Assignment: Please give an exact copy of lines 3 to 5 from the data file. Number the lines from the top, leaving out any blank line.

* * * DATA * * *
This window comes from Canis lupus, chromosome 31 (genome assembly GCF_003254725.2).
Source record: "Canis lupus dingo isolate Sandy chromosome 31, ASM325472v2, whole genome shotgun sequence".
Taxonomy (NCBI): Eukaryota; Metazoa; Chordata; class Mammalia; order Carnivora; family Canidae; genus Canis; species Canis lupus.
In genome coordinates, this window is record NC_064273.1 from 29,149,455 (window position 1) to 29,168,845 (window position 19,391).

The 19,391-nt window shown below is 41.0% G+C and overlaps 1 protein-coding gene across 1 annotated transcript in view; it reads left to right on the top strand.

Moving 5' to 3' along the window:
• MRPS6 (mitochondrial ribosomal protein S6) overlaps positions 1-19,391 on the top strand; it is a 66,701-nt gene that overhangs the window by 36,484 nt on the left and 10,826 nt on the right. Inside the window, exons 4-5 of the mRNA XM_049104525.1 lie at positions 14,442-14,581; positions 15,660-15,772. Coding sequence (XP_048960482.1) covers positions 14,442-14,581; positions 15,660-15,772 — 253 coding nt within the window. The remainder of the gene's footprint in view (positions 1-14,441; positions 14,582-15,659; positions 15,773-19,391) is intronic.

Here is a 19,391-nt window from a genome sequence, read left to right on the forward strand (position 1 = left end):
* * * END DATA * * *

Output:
Taxonomy (NCBI): Eukaryota; Metazoa; Chordata; class Mammalia; order Carnivora; family Canidae; genus Canis; species Canis lupus.
In genome coordinates, this window is record NC_064273.1 from 29,149,455 (window position 1) to 29,168,845 (window position 19,391).

The 19,391-nt window shown below is 41.0% G+C and overlaps 1 protein-coding gene across 1 annotated transcript in view; it reads left to right on the top strand.